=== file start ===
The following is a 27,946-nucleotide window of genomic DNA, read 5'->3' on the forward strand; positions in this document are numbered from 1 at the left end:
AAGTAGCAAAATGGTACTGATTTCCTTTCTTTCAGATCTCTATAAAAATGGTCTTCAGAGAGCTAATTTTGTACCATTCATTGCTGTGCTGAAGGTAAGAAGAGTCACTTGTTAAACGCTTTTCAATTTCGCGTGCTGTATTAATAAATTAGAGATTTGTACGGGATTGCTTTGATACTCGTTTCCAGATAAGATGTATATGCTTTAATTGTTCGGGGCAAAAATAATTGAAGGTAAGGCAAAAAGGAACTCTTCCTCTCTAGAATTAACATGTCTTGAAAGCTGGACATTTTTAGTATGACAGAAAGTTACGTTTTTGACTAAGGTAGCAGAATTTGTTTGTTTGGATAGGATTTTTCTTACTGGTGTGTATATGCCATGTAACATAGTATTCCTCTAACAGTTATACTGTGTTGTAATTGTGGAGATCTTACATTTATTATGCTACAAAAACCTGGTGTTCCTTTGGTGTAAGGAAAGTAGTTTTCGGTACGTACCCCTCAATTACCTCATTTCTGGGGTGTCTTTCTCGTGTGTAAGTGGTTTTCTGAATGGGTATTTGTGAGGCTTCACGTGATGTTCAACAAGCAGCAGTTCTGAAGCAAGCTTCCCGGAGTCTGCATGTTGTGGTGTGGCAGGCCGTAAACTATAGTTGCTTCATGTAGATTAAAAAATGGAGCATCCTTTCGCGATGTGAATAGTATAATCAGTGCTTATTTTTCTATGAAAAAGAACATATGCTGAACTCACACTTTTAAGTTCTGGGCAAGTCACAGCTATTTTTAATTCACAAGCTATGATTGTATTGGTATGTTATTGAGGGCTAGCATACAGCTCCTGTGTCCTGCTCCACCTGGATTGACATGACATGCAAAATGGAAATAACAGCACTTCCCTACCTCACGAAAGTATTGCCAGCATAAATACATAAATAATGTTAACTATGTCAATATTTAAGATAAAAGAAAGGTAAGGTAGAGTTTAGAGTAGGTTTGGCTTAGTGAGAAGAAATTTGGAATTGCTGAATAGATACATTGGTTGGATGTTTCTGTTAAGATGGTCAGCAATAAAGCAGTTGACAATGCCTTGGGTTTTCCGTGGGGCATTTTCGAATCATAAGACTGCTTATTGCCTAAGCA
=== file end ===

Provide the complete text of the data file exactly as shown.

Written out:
The following is a 27,946-nucleotide window of genomic DNA, read 5'->3' on the forward strand; positions in this document are numbered from 1 at the left end:
AAGTAGCAAAATGGTACTGATTTCCTTTCTTTCAGATCTCTATAAAAATGGTCTTCAGAGAGCTAATTTTGTACCATTCATTGCTGTGCTGAAGGTAAGAAGAGTCACTTGTTAAACGCTTTTCAATTTCGCGTGCTGTATTAATAAATTAGAGATTTGTACGGGATTGCTTTGATACTCGTTTCCAGATAAGATGTATATGCTTTAATTGTTCGGGGCAAAAATAATTGAAGGTAAGGCAAAAAGGAACTCTTCCTCTCTAGAATTAACATGTCTTGAAAGCTGGACATTTTTAGTATGACAGAAAGTTACGTTTTTGACTAAGGTAGCAGAATTTGTTTGTTTGGATAGGATTTTTCTTACTGGTGTGTATATGCCATGTAACATAGTATTCCTCTAACAGTTATACTGTGTTGTAATTGTGGAGATCTTACATTTATTATGCTACAAAAACCTGGTGTTCCTTTGGTGTAAGGAAAGTAGTTTTCGGTACGTACCCCTCAATTACCTCATTTCTGGGGTGTCTTTCTCGTGTGTAAGTGGTTTTCTGAATGGGTATTTGTGAGGCTTCACGTGATGTTCAACAAGCAGCAGTTCTGAAGCAAGCTTCCCGGAGTCTGCATGTTGTGGTGTGGCAGGCCGTAAACTATAGTTGCTTCATGTAGATTAAAAAATGGAGCATCCTTTCGCGATGTGAATAGTATAATCAGTGCTTATTTTTCTATGAAAAAGAACATATGCTGAACTCACACTTTTAAGTTCTGGGCAAGTCACAGCTATTTTTAATTCACAAGCTATGATTGTATTGGTATGTTATTGAGGGCTAGCATACAGCTCCTGTGTCCTGCTCCACCTGGATTGACATGACATGCAAAATGGAAATAACAGCACTTCCCTACCTCACGAAAGTATTGCCAGCATAAATACATAAATAATGTTAACTATGTCAATATTTAAGATAAAAGAAAGGTAAGGTAGAGTTTAGAGTAGGTTTGGCTTAGTGAGAAGAAATTTGGAATTGCTGAATAGATACATTGGTTGGATGTTTCTGTTAAGATGGTCAGCAATAAAGCAGTTGACAATGCCTTGGGTTTTCCGTGGGGCATTTTCGAATCATAAGACTGCTTATTGCCTAAGCA